Off the Page is a regular interview series produced by the National Magazine Awards Foundation. Today we’re chatting with illustrator Gracia Lam, whose work has been published in Maisonneuve, The Walrus, More, Corporate Knights, The New Yorker, The New York Times, The Atlantic and others. At last year’s National Magazine Awards, Gracia won both the gold and silver awards for Spot Illustration for two pieces of work published in Maisonneuve, the first illustrator ever to achieve that distinction.

NMAF: The spot illustration holds a special place in the makeup of a magazine. Diminutive, often playful, sometimes underrated in comparison to larger elements of artwork. What do you think makes spot illustration such a fundamental component of a magazine story? 

Gracia Lam

Gracia Lam: I think that spot illustrations are a splash of colour within a sea of text, constructing direction or a break for the reader’s eye. Within a confined space, it is carefully conceived to enhance the content of an article. It assists in the creation of tone and mood, and is used purposefully to amplify a reader’s senses and experience.

NMAF: You achieved an unprecedented feat at last year’s National Magazine Awards, winning both the Gold and Silver medals in Spot Illustration for two different works published in Maisonneuve. The jury awarded gold to your spot illustration accompanying a story called “The Elite Yellow Peril,” which is a very evocative work. What was your creative vision for this piece, and was it created specifically for the text or did you have a broader idea in mind when you created it?

Gracia: I often describe my two-dimensional pieces of illustrations as a short film. In film, the story is narrated through multiple frames and over a time period; my illustrations reveal the climax of a story in one frame.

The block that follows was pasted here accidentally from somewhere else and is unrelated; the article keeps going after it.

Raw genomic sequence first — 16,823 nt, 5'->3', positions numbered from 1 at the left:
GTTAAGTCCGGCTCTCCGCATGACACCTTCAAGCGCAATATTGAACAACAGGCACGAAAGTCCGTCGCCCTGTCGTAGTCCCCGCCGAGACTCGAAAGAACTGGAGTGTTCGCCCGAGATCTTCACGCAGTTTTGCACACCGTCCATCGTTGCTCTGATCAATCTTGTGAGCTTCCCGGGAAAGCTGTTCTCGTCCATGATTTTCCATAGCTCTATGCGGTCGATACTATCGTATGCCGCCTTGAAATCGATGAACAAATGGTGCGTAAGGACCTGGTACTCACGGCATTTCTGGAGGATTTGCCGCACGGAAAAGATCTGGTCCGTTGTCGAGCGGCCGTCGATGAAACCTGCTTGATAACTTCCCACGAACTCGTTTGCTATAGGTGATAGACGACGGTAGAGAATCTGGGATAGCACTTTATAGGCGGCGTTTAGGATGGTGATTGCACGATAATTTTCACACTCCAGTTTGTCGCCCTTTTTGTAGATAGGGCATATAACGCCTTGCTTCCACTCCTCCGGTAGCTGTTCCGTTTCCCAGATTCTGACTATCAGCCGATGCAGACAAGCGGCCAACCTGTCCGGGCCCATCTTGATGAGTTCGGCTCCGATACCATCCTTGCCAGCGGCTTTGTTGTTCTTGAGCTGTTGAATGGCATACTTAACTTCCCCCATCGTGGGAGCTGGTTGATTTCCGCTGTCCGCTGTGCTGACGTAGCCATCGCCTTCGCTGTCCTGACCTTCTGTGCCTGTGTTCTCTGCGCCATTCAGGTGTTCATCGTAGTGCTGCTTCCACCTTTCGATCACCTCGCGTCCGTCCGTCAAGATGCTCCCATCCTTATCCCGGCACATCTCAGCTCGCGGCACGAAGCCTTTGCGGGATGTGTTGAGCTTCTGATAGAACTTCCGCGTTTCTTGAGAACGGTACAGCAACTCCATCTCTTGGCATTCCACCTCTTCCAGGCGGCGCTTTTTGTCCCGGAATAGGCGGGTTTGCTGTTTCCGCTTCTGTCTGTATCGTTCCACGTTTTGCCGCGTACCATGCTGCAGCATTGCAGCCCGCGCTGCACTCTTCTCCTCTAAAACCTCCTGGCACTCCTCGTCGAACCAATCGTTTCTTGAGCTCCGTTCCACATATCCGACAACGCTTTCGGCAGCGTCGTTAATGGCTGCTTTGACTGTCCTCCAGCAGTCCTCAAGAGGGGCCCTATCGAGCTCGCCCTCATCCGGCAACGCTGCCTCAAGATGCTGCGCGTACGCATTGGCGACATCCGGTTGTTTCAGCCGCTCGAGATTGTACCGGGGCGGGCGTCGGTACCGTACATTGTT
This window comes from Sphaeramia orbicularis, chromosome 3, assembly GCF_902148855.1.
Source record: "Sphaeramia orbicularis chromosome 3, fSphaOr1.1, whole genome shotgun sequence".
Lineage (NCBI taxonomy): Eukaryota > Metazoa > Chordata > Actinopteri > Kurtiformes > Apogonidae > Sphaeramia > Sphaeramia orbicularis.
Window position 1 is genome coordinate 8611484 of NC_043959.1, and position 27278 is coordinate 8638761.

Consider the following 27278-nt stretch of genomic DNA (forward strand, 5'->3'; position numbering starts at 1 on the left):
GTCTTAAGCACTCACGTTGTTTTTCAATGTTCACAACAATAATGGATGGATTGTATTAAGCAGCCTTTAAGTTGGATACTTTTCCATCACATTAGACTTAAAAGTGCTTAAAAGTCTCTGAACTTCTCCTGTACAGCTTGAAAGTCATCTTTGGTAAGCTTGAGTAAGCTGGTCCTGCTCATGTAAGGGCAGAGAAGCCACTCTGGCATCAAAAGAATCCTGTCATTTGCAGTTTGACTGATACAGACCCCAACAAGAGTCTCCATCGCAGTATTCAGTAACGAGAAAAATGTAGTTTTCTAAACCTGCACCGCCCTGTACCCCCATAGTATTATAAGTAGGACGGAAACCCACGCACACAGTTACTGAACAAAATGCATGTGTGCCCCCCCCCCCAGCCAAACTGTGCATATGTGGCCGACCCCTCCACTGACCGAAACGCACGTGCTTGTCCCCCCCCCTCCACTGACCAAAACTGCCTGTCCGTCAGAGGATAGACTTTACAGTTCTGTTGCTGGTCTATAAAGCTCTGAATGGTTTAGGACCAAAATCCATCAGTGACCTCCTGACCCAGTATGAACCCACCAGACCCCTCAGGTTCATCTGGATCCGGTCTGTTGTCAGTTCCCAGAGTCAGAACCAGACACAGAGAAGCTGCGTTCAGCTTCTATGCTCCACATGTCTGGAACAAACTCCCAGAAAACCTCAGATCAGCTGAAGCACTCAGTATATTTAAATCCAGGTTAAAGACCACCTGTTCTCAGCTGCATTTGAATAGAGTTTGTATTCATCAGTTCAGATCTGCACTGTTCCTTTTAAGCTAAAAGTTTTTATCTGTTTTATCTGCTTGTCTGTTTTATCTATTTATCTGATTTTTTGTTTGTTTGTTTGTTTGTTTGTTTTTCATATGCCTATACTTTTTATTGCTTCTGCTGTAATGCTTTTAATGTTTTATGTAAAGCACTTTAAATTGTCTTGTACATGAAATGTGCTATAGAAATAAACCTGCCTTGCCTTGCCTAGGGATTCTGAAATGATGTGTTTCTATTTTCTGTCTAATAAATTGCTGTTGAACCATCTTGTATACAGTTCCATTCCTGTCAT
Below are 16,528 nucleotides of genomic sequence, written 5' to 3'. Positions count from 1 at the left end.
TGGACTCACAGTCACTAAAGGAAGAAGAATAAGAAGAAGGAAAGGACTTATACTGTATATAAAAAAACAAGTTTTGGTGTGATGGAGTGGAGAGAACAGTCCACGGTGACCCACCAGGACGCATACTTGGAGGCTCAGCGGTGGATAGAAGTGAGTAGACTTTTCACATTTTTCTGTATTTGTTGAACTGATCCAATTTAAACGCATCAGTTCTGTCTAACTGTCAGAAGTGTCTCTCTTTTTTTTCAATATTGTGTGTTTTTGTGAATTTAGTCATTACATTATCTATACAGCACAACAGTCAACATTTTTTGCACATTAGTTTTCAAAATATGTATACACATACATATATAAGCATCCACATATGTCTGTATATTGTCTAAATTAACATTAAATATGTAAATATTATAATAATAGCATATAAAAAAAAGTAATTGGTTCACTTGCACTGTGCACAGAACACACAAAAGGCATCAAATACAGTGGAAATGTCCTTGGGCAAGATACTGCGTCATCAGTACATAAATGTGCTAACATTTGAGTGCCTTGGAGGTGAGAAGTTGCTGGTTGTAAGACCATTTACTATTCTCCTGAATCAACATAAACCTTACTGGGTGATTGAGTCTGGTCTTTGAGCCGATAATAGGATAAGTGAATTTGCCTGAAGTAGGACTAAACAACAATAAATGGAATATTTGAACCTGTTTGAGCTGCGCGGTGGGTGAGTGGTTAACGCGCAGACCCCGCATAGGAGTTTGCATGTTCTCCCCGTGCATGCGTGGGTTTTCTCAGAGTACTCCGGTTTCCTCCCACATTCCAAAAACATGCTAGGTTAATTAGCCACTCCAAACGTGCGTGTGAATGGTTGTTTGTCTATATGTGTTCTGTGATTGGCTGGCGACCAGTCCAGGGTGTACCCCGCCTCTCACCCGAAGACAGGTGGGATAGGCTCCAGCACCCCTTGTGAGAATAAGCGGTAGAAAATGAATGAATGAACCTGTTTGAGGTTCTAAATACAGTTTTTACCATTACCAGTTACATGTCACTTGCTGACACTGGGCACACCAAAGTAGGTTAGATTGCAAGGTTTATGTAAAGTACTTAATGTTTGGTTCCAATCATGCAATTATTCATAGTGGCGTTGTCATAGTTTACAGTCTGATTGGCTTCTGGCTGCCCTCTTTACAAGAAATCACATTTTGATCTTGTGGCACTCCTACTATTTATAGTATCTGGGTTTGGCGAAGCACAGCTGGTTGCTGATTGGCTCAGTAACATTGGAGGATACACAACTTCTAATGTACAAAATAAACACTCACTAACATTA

My vision for the “The Elite Yellow Peril” was to create a connection with the viewer that is immediate and impactful. To achieve this, I created an illustration with imageries and representations as closely related to the text as possible.

NMAF: The article that featured your Silver winning spot, “The Tar-Sands Trap” dealt with the highly controversial, nationally debated topic of the Keystone XL pipeline. As a spot illustrator, how does your level of awareness on the associated story influence your creative process? Before you begin working on an illustration, how does your familiarity with the topic guide your conceptualization process?

Gracia: When working on any assignment, I allow the story to directly inform my creative process from conceptualizing initial sketches to final colourization. During the first read through of the assignment, I take notes and highlight bits and pieces of writing that round up the theme.

For “The Tar-Sands Trap” article, I needed to familiarize myself with specific elements of the story such as its location, the visualization of its landscape and environment, and the pipeline.

When the Art Director gives me complete freedom, I approach the conceptualization process with how I think the mood should be represented—which is to portray the construction of the Keystone XL pipeline as a danger to the community.